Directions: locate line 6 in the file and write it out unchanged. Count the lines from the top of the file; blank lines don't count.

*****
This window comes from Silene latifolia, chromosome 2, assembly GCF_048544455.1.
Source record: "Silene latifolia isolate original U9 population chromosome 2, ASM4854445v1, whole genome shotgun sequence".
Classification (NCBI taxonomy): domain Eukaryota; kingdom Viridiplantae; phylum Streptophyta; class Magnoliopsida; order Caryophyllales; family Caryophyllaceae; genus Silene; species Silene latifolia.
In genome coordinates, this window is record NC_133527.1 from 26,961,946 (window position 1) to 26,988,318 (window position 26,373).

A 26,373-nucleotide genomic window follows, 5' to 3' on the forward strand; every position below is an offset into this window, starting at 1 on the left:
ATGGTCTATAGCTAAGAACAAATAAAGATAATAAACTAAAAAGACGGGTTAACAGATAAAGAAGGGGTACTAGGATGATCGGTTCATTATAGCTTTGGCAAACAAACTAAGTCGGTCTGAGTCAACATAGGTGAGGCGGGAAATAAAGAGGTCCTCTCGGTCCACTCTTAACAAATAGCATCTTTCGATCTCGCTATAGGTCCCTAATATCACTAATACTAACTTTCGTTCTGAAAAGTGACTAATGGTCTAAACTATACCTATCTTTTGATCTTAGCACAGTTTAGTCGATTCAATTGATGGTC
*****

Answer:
ATGGTCTATAGCTAAGAACAAATAAAGATAATAAACTAAAAAGACGGGTTAACAGATAAAGAAGGGGTACTAGGATGATCGGTTCATTATAGCTTTGGCAAACAAACTAAGTCGGTCTGAGTCAACATAGGTGAGGCGGGAAATAAAGAGGTCCTCTCGGTCCACTCTTAACAAATAGCATCTTTCGATCTCGCTATAGGTCCCTAATATCACTAATACTAACTTTCGTTCTGAAAAGTGACTAATGGTCTAAACTATACCTATCTTTTGATCTTAGCACAGTTTAGTCGATTCAATTGATGGTC